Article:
It took only eight sincere words to rekindle the close connection between two American luminaries that had been shattered by political wars and opposing ideologies. Those eight words helped restore the bond of two Founding Fathers, both of whom served as presidents of the United States.
Thomas Jefferson and John Adams were at odds as early as 1790 over the nature and future of the newly established United States. In 1811, mutual friends tried to bring the two aging revolutionaries together, Jon Meacham writes in his bestseller, “Thomas Jefferson — The Art of Power.”
A tenderhearted comment by Adams was all it took for Jefferson to unearth his feelings of fellowship. “I always loved Jefferson, and still love him,” were the words Adams uttered, to which Jefferson replied, “This is enough for me.” The two went on to exchange 329 letters in which they shared thoughts and memories until their deaths on the same day, July 4, 1826.
As the nation recently marked the 272nd birthday of Thomas Jefferson on April 13, the Jewish community around the world was in the midst of commemorating a period of mourning that lasts until Shavuot over the deaths of 24,000 Torah scholars in the land of Israel in the second century.
A deathly plague devastated the largest yeshiva in the land, which was led by Rabbi Akiva, one of the greatest of the Mishnaic sages. The Talmud relates the cause for the students’ ruin: “They did not conduct themselves with respect for each other.”
Commentaries explain that the students’ absolute belief in their truths and their inability to convince their peers of it had led them to hold one another in low regard. With each person having unique character traits, it was only natural that each carved his own path in the practice of spirituality. But, with each believing his own path was superior, the students treated any other approach as inferior.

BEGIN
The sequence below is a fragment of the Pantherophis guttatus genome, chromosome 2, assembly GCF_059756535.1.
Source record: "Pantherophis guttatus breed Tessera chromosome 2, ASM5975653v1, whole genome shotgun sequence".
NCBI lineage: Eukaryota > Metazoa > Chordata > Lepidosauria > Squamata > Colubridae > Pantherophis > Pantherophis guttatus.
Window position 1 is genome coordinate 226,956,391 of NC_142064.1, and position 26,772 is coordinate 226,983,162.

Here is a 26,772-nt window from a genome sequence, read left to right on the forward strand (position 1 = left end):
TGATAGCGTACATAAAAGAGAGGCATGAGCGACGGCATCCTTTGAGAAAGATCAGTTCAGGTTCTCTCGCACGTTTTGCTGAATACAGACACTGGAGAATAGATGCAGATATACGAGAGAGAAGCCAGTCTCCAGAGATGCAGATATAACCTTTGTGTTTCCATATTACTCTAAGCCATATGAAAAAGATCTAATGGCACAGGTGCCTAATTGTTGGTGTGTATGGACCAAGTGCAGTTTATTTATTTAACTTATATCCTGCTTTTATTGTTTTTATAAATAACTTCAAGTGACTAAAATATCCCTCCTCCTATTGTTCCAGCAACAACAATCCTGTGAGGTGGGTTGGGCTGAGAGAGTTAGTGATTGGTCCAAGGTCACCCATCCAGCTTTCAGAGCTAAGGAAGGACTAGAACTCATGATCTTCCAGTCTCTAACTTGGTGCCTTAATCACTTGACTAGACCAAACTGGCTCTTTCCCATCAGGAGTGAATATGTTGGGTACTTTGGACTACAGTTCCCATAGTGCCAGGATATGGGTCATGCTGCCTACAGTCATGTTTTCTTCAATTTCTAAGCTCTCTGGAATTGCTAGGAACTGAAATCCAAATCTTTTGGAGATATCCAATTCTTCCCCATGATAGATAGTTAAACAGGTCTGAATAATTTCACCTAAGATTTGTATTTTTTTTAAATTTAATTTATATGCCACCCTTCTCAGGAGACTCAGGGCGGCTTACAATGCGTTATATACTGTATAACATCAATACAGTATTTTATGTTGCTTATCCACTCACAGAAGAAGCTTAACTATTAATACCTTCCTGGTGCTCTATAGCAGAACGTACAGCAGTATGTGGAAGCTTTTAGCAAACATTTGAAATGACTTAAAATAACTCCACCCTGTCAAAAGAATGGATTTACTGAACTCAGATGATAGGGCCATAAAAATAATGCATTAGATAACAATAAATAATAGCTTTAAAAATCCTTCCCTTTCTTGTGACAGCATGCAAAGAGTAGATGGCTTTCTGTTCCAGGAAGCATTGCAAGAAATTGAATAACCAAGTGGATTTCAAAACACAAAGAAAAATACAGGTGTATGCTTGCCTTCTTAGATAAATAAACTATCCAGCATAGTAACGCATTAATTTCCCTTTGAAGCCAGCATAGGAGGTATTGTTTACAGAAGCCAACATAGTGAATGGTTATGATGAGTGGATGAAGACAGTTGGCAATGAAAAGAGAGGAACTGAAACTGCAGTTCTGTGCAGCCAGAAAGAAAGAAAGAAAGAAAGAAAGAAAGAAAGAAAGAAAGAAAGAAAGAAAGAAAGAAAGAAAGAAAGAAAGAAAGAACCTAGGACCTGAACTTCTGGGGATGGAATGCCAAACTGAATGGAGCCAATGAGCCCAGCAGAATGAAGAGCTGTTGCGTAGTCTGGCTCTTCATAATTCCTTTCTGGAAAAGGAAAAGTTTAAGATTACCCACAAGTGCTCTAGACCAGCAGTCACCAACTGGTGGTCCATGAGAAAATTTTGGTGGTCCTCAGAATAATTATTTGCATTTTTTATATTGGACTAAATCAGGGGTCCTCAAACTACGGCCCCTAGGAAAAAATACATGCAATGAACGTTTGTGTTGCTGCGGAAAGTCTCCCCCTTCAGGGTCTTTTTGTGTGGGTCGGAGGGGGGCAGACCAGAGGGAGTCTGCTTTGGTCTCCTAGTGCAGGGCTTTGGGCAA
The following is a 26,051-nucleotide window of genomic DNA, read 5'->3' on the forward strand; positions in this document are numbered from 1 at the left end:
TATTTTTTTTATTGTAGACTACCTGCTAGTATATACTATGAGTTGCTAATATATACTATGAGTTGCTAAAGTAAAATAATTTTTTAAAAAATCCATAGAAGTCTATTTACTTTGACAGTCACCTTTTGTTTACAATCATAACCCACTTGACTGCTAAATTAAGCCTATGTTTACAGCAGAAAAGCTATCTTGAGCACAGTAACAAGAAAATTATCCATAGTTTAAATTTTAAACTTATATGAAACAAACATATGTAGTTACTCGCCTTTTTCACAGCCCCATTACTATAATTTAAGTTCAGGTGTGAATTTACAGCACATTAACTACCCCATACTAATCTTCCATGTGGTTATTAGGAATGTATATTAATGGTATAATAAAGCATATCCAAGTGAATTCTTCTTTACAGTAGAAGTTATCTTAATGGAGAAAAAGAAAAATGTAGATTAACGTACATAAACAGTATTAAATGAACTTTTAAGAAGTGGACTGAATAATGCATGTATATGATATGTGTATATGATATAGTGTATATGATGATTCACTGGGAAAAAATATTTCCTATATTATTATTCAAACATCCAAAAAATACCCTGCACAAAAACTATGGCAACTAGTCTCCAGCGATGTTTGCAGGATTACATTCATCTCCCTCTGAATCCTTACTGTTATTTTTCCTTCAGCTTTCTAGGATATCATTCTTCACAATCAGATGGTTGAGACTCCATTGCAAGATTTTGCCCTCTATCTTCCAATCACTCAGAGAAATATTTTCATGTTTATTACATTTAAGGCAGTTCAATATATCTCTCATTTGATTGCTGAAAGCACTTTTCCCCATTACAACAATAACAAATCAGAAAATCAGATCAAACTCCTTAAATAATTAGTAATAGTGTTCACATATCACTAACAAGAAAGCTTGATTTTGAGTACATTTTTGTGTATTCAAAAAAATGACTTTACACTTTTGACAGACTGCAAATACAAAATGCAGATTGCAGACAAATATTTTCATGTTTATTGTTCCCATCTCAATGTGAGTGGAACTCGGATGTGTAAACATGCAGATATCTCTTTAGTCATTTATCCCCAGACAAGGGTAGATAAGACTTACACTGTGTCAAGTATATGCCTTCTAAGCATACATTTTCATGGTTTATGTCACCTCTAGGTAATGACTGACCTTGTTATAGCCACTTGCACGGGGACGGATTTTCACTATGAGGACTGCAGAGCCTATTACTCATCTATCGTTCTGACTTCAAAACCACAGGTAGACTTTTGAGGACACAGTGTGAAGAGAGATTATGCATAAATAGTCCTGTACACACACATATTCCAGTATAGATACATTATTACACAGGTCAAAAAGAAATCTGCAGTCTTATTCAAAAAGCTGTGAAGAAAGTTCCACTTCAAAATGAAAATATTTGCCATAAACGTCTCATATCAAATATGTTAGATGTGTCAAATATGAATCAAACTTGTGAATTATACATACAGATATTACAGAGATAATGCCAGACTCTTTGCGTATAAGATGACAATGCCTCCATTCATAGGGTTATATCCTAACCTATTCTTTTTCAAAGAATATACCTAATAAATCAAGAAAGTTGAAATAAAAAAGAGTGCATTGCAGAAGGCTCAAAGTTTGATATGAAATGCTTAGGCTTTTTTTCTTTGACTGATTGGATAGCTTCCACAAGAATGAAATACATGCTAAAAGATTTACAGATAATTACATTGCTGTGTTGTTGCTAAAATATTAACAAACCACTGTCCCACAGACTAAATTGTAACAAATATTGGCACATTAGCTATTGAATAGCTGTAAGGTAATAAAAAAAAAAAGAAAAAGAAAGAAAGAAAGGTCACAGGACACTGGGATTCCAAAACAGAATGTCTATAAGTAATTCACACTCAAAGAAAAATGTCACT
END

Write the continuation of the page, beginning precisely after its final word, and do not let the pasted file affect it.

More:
The eight words Adams said about Jefferson — or more specifically, their sentiment — could have prevented the plague. One’s allegiance to his or her faith and ideology should not come at the expense of demeaning fellow human beings. After all, it was Rabbi Akiva who said the commandment to “love your fellow as yourself” was “a fundamental principle of the Torah.”
The Lubavitcher Rebbe, Rabbi Menachem M. Schneerson, once stressed that no matter how deeply we are involved in our faith, we must always be broadminded enough to appreciate that someone else may have a different approach. There is enough in each of us to respect and the world is large enough for us to coexist with others.
While the second and third presidents were not chavrusa (learning mates in yeshiva), Jefferson commented about his renewed harmony with Adams, “When there are so many other things on which we agree, why should we introduce the only one on which we differ?”